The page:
MAN FROM DOMINICAN REPUBLIC SENTENCED
FOR FRAUD AND MISUSE OF DOCUMENTS AND VISAS
Boston, MA - A man from the Dominican Republic was sentenced yesterday to six months in prison on charges of fraud and related activity in connection with identification documents, false claims to United States citizenship and fraud and misuse of visas.
United States Attorney Carmen M. Ortiz and Bruce M. Foucart, Special Agent in Charge of Immigration and Customs Enforcement - Boston Field Office, announced today that FELIX LEOPOLDO MARQUEZ GALICE, formerly of Allston, Massachusetts, was sentenced by United States District Judge Douglas P. Woodlock to six months in prison and three years of supervised release based on MARQUEZ's conviction of one count of fraud and related activity in connection with identification documents; nine counts of false claims to U.S. citizenship; one count of making false statements; one count of fraud and misuse of visas, permits, and other documents; and two counts of making false statements relating to the registry of aliens
MARQUEZ pled guilty on September 8, 2009 to all charges except those charging him with making false claims to U.S. citizenship. On January 6, 2010, a jury found MARQUEZ guilty of those charges as well. MARQUEZ, a citizen of the Dominican Republic, assumed the identity of a United States citizen when he came unlawfully to the United States in 2003. MARQUEZ repeatedly represented himself as a U.S. citizen over the next three years in applications filed with the Massachusetts Registry of Motor Vehicles and, among other things, used the identity of the U.S. citizen to obtain a Massachusetts driver's license. MARQUEZ returned to the Dominican Republic in 2005 and applied for a U.S. visa in his true name, and in so doing, falsely told State Department officials he had never been in the United States unlawfully and had spent the previous three years in the Dominican Republic. MARQUEZ used the visa he fraudulently obtained to enter the United States again, and then repeated his false statements in later seeking to adjust his status to that of a lawful permanent resident.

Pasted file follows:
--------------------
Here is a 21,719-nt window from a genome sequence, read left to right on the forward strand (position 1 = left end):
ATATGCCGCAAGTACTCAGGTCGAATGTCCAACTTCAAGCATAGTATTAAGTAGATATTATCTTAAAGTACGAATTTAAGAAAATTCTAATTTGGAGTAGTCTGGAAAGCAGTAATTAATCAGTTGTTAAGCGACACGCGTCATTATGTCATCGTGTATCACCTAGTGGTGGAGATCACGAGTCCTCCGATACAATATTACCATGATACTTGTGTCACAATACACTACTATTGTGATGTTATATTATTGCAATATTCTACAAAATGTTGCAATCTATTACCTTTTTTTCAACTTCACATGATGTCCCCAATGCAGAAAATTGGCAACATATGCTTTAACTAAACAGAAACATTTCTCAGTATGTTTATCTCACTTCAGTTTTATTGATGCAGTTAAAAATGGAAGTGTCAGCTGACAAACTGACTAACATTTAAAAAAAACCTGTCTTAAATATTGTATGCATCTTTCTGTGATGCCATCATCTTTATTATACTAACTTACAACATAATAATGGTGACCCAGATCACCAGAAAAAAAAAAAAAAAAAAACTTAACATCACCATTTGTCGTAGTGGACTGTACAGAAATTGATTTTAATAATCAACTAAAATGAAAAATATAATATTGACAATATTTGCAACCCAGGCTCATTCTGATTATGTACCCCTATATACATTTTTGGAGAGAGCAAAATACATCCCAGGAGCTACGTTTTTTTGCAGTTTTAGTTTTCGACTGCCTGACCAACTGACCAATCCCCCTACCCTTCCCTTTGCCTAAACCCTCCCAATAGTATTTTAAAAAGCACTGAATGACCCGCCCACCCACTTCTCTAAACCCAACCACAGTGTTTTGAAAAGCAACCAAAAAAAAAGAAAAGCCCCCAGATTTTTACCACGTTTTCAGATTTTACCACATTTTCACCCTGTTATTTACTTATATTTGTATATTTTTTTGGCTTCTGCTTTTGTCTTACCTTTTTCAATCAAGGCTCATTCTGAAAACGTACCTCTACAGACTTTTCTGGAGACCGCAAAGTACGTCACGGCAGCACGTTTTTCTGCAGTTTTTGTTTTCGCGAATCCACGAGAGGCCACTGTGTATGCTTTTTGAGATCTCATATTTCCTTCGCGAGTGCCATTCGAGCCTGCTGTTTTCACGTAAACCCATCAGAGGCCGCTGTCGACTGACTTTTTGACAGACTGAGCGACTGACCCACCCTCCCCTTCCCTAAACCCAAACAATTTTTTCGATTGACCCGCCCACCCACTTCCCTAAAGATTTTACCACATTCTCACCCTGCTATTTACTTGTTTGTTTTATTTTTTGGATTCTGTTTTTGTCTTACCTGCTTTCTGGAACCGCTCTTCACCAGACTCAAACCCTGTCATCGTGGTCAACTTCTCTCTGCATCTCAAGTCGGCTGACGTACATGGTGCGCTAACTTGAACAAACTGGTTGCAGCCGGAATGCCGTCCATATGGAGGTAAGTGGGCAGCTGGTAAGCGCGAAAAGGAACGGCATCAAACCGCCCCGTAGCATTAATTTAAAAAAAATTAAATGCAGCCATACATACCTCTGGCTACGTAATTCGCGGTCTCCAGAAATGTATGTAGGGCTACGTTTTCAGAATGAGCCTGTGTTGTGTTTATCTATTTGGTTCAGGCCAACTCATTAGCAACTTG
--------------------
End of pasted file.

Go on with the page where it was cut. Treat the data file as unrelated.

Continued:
In addition to the sentence he received yesterday, MARQUEZ faces the possibility of deportation.
The case was investigated by Immigration and Customs Enforcement. It was prosecuted by Assistant United States Attorney Robert Richardson of Ortiz's Major Crimes Unit.
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